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I imagine after this week’s big news a lot of US based people with good airline IT knowledge will be applying to HP for their next job, but here is a different opportunity that might interest some people reading this. I got the idea to write this post after seeing an excellent blog post a few days ago seeking the next social media analyst for Forrester. The economy is far from great and companies are cutting back everywhere, but even with hiring freezes and the like, there are still some jobs available; but they are certainly much harder to find and employers will make applicants jump through many more hoops before making an offer these days. I’ve got no idea if the last time I mentioned a job opening in this blog whether I had any impact or not, but this is the first time I’ve ever mentioned an opening at Amadeus.

I am based in Spain, but I work very closely with my Amadeus colleagues in the United States, and they are currently seeking someone with a very specific set of skills. Even though the job reports into the US, the sucessful candidate will spend a lot of time supporting me on new and existing airline customers.Therefore I have a strong vested interest in seeing that a good person is hired.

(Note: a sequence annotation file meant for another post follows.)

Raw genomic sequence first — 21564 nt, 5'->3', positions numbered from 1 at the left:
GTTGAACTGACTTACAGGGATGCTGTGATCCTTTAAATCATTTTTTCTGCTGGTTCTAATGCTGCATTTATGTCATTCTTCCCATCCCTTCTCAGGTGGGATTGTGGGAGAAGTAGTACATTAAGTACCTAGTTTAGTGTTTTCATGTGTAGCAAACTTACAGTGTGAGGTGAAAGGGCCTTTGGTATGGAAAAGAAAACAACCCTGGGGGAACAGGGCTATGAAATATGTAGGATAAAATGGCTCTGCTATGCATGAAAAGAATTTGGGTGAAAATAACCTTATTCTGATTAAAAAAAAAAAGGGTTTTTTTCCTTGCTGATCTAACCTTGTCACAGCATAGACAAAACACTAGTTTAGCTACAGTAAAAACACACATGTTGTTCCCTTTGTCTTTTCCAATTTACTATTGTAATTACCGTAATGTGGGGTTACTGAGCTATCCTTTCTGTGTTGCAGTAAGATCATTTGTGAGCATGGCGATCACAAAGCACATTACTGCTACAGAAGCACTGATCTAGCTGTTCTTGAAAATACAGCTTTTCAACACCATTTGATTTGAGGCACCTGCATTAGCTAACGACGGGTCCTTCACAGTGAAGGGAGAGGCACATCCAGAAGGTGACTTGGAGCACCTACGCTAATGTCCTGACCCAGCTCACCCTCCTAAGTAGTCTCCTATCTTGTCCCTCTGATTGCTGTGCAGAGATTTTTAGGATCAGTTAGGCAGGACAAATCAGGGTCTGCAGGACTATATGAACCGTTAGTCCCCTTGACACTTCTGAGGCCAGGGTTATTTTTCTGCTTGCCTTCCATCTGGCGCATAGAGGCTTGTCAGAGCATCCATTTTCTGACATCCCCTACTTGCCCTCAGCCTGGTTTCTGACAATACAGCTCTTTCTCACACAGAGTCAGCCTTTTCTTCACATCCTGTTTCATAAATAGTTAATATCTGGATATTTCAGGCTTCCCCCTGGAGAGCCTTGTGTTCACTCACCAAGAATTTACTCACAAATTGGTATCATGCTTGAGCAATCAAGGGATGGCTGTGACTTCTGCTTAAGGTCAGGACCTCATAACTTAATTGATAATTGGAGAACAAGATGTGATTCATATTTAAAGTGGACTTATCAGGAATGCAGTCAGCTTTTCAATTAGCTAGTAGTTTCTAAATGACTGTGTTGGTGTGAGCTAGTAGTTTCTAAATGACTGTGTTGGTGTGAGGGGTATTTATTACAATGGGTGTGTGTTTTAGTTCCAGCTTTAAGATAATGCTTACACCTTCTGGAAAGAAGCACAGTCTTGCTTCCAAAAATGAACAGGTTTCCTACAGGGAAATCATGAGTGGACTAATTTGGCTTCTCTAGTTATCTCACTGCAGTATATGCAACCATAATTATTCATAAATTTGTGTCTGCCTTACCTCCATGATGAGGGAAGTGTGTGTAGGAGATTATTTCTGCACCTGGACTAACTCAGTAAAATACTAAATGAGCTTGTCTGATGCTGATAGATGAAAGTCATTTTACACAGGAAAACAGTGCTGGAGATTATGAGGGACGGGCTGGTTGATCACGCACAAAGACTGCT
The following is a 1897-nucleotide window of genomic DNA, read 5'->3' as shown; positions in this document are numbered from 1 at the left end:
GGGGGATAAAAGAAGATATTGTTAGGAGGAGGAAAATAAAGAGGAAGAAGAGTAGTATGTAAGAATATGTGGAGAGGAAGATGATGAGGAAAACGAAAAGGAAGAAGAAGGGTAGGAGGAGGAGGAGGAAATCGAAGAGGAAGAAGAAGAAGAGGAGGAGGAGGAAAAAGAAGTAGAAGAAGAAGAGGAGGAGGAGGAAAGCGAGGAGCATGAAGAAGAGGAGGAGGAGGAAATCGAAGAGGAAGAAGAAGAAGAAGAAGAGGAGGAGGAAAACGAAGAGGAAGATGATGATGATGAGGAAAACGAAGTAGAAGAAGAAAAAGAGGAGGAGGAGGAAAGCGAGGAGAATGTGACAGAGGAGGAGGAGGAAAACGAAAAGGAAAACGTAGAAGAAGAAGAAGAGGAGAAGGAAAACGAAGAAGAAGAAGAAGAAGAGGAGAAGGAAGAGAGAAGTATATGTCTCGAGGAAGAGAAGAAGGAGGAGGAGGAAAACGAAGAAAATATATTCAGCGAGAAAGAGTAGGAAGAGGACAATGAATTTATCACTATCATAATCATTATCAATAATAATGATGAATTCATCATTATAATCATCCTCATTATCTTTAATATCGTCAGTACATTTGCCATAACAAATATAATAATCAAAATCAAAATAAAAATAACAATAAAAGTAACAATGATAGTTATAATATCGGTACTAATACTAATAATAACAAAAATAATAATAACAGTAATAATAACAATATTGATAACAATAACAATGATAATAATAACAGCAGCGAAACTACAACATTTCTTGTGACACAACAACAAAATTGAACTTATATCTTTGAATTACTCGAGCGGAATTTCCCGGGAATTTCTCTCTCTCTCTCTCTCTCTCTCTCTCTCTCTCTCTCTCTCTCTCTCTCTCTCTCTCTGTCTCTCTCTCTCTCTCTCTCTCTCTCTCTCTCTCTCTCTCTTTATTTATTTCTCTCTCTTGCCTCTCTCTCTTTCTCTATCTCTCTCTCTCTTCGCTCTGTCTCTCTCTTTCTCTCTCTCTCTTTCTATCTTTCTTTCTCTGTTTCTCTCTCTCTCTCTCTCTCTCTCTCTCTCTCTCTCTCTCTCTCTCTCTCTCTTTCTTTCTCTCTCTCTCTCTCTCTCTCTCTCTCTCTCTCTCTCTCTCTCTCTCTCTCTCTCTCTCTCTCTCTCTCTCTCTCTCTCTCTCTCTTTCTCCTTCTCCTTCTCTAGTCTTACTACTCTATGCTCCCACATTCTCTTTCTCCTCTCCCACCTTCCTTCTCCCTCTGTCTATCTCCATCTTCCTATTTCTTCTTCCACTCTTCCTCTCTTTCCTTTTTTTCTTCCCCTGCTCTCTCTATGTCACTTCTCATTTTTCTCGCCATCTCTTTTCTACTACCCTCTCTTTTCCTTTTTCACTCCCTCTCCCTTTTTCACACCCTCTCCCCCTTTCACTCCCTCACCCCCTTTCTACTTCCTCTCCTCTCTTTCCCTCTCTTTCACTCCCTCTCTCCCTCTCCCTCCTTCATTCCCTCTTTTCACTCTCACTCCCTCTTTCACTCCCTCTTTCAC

Here are what I see as the essential prerequisites for this job 

  1. Ability to relocate within the United States
  2. Excellent knowledge of how an airline operates – airline work experience strongly preferred
  3. Good knowledge of central system functionality and commands – ideally multi GDS
  4. Creative problem solving skills using IT
  5. Comfortable hosting airline workshops and dealing face to face with airline clients
  6. Flexible to travel frequently, often internationally.

And some nice to haves

  1. Enjoy writing detailed requirements documents (this rules me out!)
  2. Enjoy working closely with software developers